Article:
One minute he can be quite hateful and the next he makes me laugh and we have fun together. I drove him and two other Scouts to camp yesterday evening. I’d had a shitful time with him prior to going to the hall to pack up the last bits and pieces and was dreading the drive but it turned out to be fun. The boys were all excited about going away and they chatted non-stop about school, about teachers, about friends. Despite the warning from my son not to embarrass him, or talk, I didn’t embarrass him but I was allowed to talk a bit. Although I nearly spilled the beans about what him and a female friend used to get up to when they were three. I stopped along the way and bought us all a flavoured milk drink – a road-trip necessity, especially as I had to drive home after dropping them off, and it won me some browny points.

When I said goodbye he gave me two extended hugs so I know that despite his teenage-ness, he still loves me.

So, I take one day at a time and I’m enjoying the peace and quiet this weekend.

Adelaide Festival 2015 – Blinc

Adelaide Festival - Blinc

It can be a Herculean effort to take the teenager out with you, but persist. It’s easier to leave them at home to do more Xbox time, but once they get over the whinging they can be quite pleasant company and actually enjoy themselves.

Mama and son

This time we went into town to see the lights of Blinc before they finish up this weekend.

It’s pretty special seeing Parliament House and the Festival Centre adorned in pretty pictures and lights and the accompanying sound interrupts your thoughts every now and then when you’re close to the speakers.

Adelaide Festival - Blinc

Adelaide Festival - Blinc

I would have liked to walk through the lights in the rotunda in Elder Park but I hate queues so satisfied myself with a non-interactive look.

The elephant was pretty spectacular and the lad helped out a woman who wondered when the effin’ elephant was going to turn around. You have to go to the other side to see the other end, he informed her.

Adelaide Festival - Blinc

We wandered along the Torrens and admired other lights from Blinc and nearby buildings.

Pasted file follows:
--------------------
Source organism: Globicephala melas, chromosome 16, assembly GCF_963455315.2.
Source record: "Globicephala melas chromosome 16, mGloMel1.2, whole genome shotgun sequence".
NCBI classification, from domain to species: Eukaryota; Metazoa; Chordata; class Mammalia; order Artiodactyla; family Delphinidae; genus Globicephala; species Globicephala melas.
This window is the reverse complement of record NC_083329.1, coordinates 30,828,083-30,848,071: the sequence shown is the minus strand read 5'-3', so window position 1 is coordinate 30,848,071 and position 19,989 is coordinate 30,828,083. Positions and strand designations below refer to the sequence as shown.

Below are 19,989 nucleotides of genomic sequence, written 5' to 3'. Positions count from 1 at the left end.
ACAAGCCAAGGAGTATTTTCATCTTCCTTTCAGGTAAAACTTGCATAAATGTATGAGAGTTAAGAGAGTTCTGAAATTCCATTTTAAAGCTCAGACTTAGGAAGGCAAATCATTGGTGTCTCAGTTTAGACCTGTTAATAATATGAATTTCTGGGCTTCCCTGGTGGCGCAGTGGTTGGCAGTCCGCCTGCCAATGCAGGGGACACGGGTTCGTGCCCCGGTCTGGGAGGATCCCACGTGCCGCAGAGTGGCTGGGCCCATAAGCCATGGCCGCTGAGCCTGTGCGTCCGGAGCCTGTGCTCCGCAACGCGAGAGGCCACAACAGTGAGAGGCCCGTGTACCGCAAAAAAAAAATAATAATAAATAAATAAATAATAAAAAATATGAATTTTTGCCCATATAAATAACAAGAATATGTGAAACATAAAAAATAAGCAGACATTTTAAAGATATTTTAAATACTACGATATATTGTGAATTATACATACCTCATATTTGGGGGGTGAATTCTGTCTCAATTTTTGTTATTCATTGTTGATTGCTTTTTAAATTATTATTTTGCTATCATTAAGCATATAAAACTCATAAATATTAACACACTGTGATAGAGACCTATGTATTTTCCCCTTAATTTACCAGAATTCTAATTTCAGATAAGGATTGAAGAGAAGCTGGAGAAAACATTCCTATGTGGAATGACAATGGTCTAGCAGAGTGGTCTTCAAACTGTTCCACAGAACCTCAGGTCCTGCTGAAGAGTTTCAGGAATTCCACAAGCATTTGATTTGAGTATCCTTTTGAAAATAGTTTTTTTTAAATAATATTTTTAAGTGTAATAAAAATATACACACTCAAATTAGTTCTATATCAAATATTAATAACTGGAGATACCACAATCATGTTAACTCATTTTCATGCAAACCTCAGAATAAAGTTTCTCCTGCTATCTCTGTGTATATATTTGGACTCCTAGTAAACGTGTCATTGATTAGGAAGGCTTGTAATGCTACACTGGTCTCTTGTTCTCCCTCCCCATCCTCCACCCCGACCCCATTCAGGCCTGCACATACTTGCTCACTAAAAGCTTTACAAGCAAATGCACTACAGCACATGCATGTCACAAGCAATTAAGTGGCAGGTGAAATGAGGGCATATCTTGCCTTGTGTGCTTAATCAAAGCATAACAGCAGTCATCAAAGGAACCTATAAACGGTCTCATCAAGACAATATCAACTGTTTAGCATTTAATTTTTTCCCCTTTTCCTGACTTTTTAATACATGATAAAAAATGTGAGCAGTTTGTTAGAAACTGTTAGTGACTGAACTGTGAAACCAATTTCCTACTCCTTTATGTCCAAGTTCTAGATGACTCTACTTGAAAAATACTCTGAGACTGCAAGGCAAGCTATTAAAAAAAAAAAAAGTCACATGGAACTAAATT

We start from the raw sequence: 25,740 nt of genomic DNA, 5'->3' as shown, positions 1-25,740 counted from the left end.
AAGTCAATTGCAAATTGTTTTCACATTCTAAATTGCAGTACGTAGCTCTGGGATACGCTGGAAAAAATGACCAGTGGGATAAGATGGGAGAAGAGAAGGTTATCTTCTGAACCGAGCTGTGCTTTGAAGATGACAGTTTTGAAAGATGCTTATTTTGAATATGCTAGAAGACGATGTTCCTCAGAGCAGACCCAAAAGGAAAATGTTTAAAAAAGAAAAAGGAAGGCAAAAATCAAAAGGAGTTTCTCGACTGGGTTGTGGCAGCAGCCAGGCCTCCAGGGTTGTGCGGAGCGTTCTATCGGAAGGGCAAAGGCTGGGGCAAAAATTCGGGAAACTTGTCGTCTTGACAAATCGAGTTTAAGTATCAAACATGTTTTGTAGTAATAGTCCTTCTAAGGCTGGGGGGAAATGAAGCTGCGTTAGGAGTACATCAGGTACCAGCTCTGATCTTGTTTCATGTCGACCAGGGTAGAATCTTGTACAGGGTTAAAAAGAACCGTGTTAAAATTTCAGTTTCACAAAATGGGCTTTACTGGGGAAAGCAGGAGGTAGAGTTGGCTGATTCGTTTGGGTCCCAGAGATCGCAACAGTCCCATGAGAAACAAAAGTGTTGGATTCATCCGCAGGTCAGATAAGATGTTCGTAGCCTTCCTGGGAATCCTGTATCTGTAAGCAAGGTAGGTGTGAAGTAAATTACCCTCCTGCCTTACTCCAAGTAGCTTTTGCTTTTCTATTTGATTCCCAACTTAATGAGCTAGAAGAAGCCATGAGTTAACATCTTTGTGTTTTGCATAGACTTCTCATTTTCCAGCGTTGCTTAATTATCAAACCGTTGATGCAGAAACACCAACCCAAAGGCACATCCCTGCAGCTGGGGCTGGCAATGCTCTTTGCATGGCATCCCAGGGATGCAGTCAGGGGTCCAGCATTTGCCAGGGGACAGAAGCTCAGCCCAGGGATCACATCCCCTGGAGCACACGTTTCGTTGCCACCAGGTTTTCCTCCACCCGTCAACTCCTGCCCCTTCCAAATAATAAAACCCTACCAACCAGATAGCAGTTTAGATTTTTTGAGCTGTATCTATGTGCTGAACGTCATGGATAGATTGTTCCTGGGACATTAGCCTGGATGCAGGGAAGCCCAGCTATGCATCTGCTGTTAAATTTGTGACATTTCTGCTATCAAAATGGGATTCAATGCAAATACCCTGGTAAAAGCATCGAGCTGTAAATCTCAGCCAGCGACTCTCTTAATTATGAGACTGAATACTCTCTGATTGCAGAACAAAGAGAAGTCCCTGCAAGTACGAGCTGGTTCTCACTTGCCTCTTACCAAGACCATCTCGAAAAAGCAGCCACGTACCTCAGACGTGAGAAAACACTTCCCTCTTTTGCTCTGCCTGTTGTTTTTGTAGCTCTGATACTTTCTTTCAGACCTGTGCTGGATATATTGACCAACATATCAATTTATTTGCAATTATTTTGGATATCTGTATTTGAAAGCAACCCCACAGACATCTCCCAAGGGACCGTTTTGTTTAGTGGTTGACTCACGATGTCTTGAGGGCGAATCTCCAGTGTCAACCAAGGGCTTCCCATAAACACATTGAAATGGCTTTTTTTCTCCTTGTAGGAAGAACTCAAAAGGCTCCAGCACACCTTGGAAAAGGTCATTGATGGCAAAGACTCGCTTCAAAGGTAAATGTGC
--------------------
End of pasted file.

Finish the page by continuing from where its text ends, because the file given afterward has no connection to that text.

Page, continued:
Adelaide Festival - Blinc

Adelaide OvalAdelaide Festival - Blinc

There are probably some we missed either because we were sick of walking or I’m crap at reading maps. But it’s great seeing Adelaide so busy and bustling with all of this activity. Pity there weren’t more regular trams at night-time – we saw our tram pull away just before we got to the stop and the next one didn’t arrive for another 20-25 minutes.

Looking a bit alien

‘So, how did you get to be an alien?’ I was asked.

‘You have to know the right alien,’ I answered back.

This was a brief exchange at Surrender the other night. About 40 of us gathered outside Parliament House to get our photos taken, professionally and by passers-by.

Alien invasion at Surrender via Parliament House

Alien invasion at Surrender via Parliament House

I think we were a bit of a sideshow for people walking past.

Alien invasion at Surrender via Parliament House

And I love how inventive a few of my friends got with their outfits.

Alien invasion at Surrender via Parliament House

I went green. Body and facepaint for my face and neck, green hairspray, my green 70s onesie and my son’s cape worn inside-out (and borrowed with his permission). I’d bought some alien eyes to go on top of my head but will be returning them because the elastic wasn’t going to hold anything up, so I improvised with some pipe cleaners. And a little behind the scenes secret, it’s really hard to go to the loo in a portaloo when you have to negotiate a cape and a onesie.

Alien invasion at Surrender via Parliament House

I didn’t take any photos at Surrender, but below is one at the end of the night outside the Festival Centre.

Alien invasion at Surrender via Parliament House

Introverts at job interviews

Against a brick wall. Day 175/366.

I had a job interview recently and to put it succinctly – I bombed at the interview. I had a great written application and had it got to the referee stage they would have talked me up I’m sure, but the actual interview – it sucked. I sucked!

Yes, I had prepared but when it came down to it, all that preparation went out the window.